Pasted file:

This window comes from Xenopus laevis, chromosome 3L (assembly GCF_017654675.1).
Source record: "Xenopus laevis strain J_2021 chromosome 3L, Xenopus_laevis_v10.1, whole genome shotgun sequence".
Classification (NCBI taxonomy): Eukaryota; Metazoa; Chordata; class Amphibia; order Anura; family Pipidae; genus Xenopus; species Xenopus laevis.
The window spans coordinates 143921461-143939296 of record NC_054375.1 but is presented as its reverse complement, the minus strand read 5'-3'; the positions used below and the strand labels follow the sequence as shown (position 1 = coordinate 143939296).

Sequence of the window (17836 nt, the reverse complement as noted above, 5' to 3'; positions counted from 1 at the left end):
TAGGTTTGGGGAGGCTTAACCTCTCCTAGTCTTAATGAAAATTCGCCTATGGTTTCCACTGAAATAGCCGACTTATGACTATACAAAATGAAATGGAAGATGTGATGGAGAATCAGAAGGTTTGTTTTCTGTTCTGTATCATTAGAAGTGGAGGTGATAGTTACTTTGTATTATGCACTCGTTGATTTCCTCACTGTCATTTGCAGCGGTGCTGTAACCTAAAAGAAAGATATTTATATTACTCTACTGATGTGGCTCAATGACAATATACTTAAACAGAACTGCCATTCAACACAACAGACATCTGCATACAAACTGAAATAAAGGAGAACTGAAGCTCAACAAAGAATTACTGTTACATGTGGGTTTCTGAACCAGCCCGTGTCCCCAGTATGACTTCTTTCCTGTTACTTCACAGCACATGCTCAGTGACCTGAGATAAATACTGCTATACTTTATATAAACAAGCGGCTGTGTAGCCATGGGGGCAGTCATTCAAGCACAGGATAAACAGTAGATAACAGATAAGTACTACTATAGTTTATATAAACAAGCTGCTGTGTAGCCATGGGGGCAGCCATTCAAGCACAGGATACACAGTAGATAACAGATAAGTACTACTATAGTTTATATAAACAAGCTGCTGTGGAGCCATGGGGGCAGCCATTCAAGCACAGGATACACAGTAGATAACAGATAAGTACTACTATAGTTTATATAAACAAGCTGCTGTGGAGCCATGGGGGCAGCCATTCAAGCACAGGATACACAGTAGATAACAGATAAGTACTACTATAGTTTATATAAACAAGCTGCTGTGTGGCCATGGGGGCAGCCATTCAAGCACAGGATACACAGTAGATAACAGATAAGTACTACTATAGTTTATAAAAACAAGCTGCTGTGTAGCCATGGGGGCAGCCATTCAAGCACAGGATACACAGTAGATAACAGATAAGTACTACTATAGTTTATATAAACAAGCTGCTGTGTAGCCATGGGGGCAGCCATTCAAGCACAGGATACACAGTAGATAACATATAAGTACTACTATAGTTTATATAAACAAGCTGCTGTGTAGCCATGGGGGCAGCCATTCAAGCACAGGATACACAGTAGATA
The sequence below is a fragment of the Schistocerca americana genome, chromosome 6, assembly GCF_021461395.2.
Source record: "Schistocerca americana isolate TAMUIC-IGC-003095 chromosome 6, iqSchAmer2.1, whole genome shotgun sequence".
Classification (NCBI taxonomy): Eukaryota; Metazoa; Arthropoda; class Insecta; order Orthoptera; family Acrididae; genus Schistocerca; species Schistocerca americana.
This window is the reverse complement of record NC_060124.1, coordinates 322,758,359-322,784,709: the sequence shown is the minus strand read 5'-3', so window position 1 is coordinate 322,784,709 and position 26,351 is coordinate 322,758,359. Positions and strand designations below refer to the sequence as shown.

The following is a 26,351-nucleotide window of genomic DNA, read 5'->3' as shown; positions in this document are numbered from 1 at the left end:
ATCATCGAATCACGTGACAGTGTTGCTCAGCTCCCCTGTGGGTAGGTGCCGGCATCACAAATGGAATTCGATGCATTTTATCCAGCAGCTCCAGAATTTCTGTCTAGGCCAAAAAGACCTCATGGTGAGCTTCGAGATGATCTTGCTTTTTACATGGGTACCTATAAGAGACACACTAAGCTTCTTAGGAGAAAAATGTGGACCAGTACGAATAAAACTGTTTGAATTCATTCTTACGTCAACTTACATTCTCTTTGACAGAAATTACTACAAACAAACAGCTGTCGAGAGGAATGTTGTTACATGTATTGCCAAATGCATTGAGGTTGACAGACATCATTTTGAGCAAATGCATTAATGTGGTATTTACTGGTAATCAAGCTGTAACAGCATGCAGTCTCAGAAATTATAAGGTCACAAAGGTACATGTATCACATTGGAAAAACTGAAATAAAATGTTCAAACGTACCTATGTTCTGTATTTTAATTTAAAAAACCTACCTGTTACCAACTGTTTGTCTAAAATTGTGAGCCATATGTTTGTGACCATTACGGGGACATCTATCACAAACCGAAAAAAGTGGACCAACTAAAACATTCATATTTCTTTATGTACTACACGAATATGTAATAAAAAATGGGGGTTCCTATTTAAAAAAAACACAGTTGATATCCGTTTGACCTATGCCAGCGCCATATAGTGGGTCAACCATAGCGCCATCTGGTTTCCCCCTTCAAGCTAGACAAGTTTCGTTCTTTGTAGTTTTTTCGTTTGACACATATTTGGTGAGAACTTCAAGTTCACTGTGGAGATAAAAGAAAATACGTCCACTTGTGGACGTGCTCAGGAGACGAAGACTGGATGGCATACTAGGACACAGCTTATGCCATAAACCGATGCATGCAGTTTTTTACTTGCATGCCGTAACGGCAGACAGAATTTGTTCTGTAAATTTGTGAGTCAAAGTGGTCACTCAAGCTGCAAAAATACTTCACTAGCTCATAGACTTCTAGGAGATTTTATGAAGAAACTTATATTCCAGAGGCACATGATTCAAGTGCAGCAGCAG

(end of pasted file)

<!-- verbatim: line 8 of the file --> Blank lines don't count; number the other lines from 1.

Source record: "Schistocerca americana isolate TAMUIC-IGC-003095 chromosome 6, iqSchAmer2.1, whole genome shotgun sequence".